Fate uncertain for Korean hostages

Updated: 2007-07-26 10:31

Kabul - The fate of 22 South Korean Christian volunteers kidnapped by the Taliban in Afghanistan hung in the balance on Thursday, a day after the rebels shot dead one hostage and dumped his bullet-ridden body near where the group was seized.

The Taliban said the Afghan government had been given until late Wednesday night to agree to exchange the group for eight imprisoned rebels, but the deadline passed without word from the kidnappers or government.

Earlier reports by some media that eight hostages had been released have been denied by officials, negotiators and a spokesman for the Taliban.

"Yes, they have killed one of the hostages and efforts are under way to have the others released," said Khowja Seddiqi, district chief of Qarabagh in Ghazni province where the crisis has unfolded.

A relative of South Koreans kidnapped in Afghanistan reacts as they watching TV news reports on negotiations in Seoul, Wednesday, July 25, 2007. Taliban militants claimed they shot and killed one Korean hostage on Wednesday while a group of abductees was freed and taken to a US military base, officials said. [AP]

South Korea's government strongly condemned the murder of the yet unnamed male hostage, calling it an unforgiveable atrocity.

"The government and the people of South Korea condemn the kidnapping of innocent civilians and the atrocity of harming a human life," said Baek Jong-chun, presidential Blue House chief national security adviser.

"Harming innocent civilians can never be justified and we will never forgive this kind of inhumane act," he said in a nationally televised statement.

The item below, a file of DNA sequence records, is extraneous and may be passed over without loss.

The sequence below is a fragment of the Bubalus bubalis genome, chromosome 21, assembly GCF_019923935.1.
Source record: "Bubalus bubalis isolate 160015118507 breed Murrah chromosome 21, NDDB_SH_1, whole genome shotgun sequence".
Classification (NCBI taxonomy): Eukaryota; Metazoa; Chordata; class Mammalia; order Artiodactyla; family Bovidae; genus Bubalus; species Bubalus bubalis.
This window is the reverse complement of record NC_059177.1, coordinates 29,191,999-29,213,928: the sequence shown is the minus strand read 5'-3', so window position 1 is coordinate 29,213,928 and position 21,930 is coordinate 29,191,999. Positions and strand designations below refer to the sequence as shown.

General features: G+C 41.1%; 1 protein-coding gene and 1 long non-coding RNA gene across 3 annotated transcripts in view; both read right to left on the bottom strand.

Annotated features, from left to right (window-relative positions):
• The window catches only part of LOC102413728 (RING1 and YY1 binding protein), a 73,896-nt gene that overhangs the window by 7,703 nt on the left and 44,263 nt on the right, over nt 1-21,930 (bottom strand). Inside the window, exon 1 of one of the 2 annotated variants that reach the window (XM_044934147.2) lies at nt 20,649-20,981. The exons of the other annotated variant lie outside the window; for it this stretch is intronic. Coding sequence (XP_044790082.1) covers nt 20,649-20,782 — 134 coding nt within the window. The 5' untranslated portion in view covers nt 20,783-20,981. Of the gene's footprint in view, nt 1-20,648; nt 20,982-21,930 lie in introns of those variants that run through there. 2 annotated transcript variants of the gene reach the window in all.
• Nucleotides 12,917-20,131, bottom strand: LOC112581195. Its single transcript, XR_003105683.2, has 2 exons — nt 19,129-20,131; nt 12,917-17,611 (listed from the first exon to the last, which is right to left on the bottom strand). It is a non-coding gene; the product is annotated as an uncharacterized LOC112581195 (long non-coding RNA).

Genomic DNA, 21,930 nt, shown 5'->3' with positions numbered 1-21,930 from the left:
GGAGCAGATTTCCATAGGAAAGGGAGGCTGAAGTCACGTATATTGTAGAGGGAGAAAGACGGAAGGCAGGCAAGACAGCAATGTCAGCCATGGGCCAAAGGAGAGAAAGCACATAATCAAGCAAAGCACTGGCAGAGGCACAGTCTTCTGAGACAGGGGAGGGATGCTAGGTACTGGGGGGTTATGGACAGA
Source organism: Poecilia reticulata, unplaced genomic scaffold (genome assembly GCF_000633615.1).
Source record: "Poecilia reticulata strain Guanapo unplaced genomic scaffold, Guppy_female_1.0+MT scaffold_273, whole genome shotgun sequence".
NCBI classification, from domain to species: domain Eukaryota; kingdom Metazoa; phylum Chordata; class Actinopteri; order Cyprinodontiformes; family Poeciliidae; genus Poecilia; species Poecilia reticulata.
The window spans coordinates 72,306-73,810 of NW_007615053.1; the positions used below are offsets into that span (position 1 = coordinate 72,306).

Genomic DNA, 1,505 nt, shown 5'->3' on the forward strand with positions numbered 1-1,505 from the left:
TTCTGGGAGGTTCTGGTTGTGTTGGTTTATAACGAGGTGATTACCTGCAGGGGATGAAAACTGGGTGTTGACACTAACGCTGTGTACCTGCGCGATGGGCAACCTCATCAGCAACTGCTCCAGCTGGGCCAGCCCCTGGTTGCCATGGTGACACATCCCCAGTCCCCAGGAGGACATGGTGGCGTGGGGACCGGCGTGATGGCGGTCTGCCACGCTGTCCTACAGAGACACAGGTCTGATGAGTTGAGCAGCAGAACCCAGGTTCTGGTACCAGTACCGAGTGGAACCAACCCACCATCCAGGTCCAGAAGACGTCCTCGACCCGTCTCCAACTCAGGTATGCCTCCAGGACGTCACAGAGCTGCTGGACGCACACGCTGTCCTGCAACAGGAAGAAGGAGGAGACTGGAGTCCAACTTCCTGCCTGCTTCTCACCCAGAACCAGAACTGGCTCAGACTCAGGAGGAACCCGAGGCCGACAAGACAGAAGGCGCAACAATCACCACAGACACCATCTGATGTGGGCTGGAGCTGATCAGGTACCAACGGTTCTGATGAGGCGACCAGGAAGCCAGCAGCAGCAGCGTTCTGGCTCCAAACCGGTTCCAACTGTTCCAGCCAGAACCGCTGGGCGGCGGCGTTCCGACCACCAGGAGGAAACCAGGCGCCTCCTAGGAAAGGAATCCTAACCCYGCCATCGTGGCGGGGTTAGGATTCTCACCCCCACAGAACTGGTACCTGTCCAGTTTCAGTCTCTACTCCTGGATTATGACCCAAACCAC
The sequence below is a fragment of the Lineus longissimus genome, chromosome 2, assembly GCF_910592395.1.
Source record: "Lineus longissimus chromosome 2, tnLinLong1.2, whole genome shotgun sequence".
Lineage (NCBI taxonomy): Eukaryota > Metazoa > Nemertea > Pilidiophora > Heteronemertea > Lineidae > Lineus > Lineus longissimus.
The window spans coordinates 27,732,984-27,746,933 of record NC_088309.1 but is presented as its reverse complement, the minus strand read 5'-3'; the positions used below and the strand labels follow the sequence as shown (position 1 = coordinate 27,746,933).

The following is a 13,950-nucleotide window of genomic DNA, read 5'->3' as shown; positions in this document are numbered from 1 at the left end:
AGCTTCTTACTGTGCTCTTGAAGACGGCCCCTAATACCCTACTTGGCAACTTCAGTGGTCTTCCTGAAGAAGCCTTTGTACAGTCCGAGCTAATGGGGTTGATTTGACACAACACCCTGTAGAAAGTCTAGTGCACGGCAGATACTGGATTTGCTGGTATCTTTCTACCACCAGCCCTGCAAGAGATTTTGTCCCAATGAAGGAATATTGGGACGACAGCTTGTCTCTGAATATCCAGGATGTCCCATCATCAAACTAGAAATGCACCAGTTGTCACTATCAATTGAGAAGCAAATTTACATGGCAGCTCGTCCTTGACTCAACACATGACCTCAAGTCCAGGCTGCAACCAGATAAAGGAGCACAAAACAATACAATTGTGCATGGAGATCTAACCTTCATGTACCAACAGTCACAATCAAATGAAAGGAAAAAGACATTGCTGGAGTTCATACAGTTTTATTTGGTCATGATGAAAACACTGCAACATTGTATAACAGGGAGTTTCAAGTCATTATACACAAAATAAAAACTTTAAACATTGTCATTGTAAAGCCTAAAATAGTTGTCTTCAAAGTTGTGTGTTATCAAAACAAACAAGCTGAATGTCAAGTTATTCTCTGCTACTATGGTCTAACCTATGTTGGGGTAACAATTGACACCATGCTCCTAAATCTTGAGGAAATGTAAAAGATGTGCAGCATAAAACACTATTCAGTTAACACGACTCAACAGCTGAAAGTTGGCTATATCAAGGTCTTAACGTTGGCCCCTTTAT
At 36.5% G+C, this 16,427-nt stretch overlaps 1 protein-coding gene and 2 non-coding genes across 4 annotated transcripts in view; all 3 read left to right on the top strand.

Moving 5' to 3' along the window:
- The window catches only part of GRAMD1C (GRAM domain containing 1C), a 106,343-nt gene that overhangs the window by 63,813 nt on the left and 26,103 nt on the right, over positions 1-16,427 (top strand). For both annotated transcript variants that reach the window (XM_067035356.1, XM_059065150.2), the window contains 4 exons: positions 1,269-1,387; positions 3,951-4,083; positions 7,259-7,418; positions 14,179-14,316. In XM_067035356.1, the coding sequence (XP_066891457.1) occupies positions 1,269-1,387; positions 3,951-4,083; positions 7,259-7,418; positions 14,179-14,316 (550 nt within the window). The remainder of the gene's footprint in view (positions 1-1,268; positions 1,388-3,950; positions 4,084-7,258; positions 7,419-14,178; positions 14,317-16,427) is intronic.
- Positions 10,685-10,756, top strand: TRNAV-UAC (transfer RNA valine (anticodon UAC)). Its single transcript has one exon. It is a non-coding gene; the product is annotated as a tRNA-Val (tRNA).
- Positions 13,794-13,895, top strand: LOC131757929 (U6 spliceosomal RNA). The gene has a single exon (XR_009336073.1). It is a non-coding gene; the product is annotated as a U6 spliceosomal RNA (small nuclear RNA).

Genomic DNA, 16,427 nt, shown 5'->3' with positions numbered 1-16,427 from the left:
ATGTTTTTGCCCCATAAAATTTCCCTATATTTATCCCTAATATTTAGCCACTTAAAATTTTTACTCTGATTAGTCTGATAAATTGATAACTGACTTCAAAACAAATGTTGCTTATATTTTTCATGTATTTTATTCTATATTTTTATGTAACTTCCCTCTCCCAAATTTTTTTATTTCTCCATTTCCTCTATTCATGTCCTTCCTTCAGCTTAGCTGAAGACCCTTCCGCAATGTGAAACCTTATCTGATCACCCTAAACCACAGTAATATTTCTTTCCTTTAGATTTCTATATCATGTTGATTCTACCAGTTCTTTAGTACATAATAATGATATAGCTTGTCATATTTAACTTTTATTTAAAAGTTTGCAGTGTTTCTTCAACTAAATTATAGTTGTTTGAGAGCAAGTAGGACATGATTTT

The Taliban accused the government and South Korean negotiators of failing to act in good faith after Kabul rejected the demand for eight named rebels to be freed from prison.

Initially the Taliban had also insisted South Korea withdraw all its troops serving with an international force in Afghanistan -- something Seoul had planned to do before the end of the year anyway.


"Since Kabul's administration did not listen to our demand and did not free our prisoners, the Taliban shot dead a male Korean hostage," Qari Mohammad Yousuf told Reuters by telephone from an unknown location.

Yousuf said one hostage had been killed in a desert area close to where the 23 Koreans -- 18 women and five men -- were abducted on the main road south from Kabul last week.

Afghan President Hamid Karzai has pledged not to swap prisoners for hostages after being criticized at home and abroad for releasing five Taliban from jail in March in exchange for an Italian reporter.

The president and ministers have remained silent throughout the latest hostage ordeal, but Seoul said it would soon dispatch a special envoy to step up coordination with Kabul.

The kidnappings have made travel outside major cities risky for the thousands of foreign aid workers and U.N. staff in Afghanistan and may weaken support for military involvement among the more than 30 nations with troops in the country.

The past 18 months has seen rising violence in Afghanistan, with daily clashes between Taliban insurgents and Afghan and foreign troops. Suicide and roadside bomb attacks have spread to areas previously considered safe.

Anxious family members of the Korean hostages have gathered at the offices of a non-governmental agency in Seoul to follow developments on television. Sounds of crying emerged on Wednesday when the news came out that one of the hostages had been killed.

About 1,000 people went to the church that sent the volunteers to Afghanistan to pray for their safe return, the broadcaster YTN reported.

Top World News  
Today's Top News  
Most Commented/Read Stories in 48 Hours